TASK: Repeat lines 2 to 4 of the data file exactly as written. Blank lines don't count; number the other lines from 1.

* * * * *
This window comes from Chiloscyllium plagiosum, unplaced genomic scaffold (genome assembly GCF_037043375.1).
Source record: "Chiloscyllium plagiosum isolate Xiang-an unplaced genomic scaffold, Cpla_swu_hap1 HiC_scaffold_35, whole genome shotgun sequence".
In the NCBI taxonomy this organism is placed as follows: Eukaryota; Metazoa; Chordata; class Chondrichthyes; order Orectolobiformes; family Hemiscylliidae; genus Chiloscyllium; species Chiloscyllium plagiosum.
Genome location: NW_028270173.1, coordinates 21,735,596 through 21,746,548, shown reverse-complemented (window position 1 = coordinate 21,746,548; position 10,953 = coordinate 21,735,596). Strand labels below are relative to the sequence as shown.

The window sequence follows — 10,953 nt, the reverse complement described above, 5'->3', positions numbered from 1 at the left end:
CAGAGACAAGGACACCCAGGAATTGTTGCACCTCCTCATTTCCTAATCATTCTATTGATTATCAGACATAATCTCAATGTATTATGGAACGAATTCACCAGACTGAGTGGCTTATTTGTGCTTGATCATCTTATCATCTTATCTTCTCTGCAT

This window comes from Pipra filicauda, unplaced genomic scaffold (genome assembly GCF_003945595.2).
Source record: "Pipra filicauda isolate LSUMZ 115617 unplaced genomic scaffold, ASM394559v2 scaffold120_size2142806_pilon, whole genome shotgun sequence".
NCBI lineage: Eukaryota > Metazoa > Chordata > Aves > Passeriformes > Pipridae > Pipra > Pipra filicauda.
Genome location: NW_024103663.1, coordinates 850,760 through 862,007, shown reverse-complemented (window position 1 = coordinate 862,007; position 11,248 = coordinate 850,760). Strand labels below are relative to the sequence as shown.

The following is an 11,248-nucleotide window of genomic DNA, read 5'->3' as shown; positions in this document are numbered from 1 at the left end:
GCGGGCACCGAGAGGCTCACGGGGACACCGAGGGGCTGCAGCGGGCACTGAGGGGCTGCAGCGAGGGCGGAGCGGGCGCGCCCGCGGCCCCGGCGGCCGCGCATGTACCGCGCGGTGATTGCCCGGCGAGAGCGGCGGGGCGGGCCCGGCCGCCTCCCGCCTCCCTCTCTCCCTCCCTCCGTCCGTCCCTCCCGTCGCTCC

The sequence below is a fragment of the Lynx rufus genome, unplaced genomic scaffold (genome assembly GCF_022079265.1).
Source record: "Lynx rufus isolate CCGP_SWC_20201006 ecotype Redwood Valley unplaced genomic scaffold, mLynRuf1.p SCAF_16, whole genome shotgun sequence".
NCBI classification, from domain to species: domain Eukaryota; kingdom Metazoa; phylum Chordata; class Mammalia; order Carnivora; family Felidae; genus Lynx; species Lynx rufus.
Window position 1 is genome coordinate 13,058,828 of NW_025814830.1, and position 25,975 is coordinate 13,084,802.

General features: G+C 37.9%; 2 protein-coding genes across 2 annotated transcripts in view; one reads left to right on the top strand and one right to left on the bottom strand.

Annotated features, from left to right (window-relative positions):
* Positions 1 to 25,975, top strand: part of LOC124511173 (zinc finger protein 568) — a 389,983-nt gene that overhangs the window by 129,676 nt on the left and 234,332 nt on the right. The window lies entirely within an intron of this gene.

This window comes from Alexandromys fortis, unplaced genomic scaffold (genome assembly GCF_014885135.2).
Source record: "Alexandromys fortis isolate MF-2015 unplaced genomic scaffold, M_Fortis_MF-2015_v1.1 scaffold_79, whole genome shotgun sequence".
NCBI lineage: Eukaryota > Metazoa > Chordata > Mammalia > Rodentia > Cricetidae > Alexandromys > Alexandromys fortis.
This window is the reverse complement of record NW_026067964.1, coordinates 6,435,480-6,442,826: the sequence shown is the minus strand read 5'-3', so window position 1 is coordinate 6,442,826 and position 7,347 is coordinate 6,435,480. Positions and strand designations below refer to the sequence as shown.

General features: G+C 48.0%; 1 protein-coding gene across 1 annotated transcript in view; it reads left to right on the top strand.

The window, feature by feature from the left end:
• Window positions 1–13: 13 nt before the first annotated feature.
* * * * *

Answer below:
Source record: "Chiloscyllium plagiosum isolate Xiang-an unplaced genomic scaffold, Cpla_swu_hap1 HiC_scaffold_35, whole genome shotgun sequence".
In the NCBI taxonomy this organism is placed as follows: Eukaryota; Metazoa; Chordata; class Chondrichthyes; order Orectolobiformes; family Hemiscylliidae; genus Chiloscyllium; species Chiloscyllium plagiosum.
Genome location: NW_028270173.1, coordinates 21,735,596 through 21,746,548, shown reverse-complemented (window position 1 = coordinate 21,746,548; position 10,953 = coordinate 21,735,596). Strand labels below are relative to the sequence as shown.